Employees who are paid with compensatory time, when they should be paid cash for overtime, could file wage claims under either the Texas Payday Law, the FLSA, or both. The payday law claim can only cover the 180 days preceding the date of the claim, so it would not cover compensatory time violations that occurred a year or two earlier. For the older violations, the FLSA could be used. Under either law, the employer would have to reckon with paying time and a half for each hour of overtime worked. In addition, under the FLSA, the employer may also have to pay an equal amount in so-called "liquidated damages", and possibly attorney's fees in the discretion of a court. If a court found that the employer had no reasonable basis for believing that it could give compensatory time in lieu of overtime pay, the FLSA claim could go back three years, instead of the usual two. An employer involved in such a claim should attempt to retroactively apply the principles of the "time off plan" noted above if the timing of the pay periods and reductions in hours coincided to the extent necessary to meet the requirements of that procedure.

Effect of Compensatory Time on the Salary Test for Exempt Employees    Top of Page

What the DOL Says About Compensatory Time for Exempt Salaried Employees

The Department of Labor's position on compensatory time for exempt employees is that extra pay above and beyond the salary does not violate the salary basis for the exemption. Perhaps wanting to encourage extra pay for such workers, DOL states that as long as exempt employees receive a guaranteed salary free and clear of any reductions on the basis of quality or quantity of time worked, extra pay or extra leave time for extra work is permissible. 29 C.F.R. 541.604(a) provides that "An employer may provide an exempt employee with additional compensation without losing the exemption or violating the salary basis requirement, if the employment arrangement also includes a guarantee of at least the minimum weekly-required amount paid on a salary basis. ... Such additional compensation may be paid on any basis (e.g., flat sum, bonus payment, straight-time hourly amount, time and one-half or any other basis), and may include paid time off." This same information is found in DOL's Field Operations Handbook, Section 22h08. In other words, an employer is allowed to pay exempt employees who work over a stated minimum number of hours (45, 50, or whatever) in a week will receive extra pay or compensatory time on a straight-time basis for each additional hour. Some companies that have a difficult time attracting and keeping qualified employees find that they must offer additional pay like that as an incentive to join and stay with the company.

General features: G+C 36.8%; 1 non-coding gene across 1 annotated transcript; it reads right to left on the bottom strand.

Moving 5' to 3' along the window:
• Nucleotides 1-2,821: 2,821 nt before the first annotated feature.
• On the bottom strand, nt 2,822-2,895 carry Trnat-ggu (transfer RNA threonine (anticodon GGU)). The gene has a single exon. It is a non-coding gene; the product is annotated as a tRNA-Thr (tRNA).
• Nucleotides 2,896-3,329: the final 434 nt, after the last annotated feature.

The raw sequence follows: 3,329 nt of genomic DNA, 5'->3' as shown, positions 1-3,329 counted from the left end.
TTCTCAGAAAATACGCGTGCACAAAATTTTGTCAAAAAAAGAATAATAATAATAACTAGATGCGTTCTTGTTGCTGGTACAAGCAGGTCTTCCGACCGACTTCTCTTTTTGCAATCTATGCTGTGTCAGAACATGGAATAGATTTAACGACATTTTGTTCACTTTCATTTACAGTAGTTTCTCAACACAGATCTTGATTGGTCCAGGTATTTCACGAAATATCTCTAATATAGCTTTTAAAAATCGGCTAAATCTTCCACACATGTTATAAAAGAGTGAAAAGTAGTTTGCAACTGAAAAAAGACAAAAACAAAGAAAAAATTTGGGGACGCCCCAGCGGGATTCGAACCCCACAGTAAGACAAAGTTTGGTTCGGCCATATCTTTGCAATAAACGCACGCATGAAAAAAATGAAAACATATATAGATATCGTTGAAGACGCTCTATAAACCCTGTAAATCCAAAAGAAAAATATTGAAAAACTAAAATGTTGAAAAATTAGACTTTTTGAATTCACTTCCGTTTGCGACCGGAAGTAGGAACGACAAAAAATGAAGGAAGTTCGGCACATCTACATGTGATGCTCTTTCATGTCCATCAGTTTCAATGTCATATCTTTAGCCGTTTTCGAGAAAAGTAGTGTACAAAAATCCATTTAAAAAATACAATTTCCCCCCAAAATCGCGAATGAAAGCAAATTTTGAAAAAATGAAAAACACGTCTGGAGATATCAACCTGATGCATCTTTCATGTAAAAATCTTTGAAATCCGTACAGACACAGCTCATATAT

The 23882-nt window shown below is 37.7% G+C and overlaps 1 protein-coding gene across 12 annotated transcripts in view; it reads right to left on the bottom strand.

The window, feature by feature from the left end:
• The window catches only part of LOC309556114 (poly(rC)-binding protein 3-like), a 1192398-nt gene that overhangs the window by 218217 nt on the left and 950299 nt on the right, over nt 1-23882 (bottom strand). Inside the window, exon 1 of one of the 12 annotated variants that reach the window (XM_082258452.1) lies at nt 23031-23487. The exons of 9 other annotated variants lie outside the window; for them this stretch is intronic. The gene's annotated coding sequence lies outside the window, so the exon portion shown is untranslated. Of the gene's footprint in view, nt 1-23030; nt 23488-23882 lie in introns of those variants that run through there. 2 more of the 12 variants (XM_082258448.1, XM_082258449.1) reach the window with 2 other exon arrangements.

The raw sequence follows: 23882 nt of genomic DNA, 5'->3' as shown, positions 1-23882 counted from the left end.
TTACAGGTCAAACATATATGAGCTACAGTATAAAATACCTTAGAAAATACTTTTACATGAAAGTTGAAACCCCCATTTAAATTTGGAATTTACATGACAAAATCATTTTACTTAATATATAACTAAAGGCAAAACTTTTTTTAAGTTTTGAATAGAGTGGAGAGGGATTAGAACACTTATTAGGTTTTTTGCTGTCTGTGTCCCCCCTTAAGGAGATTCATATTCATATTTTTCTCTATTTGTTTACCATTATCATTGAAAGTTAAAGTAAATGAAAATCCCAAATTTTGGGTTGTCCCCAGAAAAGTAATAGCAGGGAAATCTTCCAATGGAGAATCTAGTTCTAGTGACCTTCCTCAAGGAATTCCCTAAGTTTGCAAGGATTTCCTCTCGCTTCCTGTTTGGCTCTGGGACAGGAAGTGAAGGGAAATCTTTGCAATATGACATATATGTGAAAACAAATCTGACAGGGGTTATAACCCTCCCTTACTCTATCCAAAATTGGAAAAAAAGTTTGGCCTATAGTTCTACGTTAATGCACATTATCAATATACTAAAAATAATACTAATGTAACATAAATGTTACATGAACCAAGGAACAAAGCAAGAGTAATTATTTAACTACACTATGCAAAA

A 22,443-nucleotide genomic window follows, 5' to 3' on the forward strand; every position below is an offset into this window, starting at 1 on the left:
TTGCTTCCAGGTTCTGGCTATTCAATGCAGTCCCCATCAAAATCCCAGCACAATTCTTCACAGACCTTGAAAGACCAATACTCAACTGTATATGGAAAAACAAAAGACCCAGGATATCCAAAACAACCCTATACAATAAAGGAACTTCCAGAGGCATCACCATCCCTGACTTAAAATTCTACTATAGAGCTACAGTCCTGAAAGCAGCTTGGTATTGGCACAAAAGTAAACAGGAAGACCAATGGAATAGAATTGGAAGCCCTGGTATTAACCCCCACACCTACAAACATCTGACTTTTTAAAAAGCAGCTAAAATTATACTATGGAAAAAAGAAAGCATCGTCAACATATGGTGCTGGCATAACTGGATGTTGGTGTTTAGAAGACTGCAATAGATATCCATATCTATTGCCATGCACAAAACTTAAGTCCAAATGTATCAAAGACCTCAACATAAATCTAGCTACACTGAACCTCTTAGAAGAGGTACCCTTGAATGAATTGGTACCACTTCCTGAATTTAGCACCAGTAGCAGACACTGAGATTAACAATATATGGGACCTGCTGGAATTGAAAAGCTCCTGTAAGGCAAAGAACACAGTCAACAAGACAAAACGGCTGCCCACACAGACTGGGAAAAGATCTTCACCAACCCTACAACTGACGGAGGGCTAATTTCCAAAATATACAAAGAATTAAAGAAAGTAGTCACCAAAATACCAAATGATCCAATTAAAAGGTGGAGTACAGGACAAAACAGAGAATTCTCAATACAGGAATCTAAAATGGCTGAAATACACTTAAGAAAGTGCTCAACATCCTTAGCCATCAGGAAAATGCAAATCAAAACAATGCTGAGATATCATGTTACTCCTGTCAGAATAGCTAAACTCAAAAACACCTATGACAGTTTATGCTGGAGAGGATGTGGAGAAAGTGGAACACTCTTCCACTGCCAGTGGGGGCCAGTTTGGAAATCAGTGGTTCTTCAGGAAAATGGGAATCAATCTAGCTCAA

That guidance is also reflected in several administrative letter rulings, one of which dated February 28, 1995 (BNA, WHM 99:8014) provides that such a practice does not violate the salary test:

...You state that your client wishes to establish a bonus plan to compensate its exempt, salaried employees for inordinate hours worked during seasonal business peaks. The plan would award exempt employees who work more than an average number of hours per week with additional time off (bonus time) or pay during the non-peak season...since they are occasionally called upon to work beyond their scheduled hours, this bonus time system was proposed for tracking and rewarding the employees.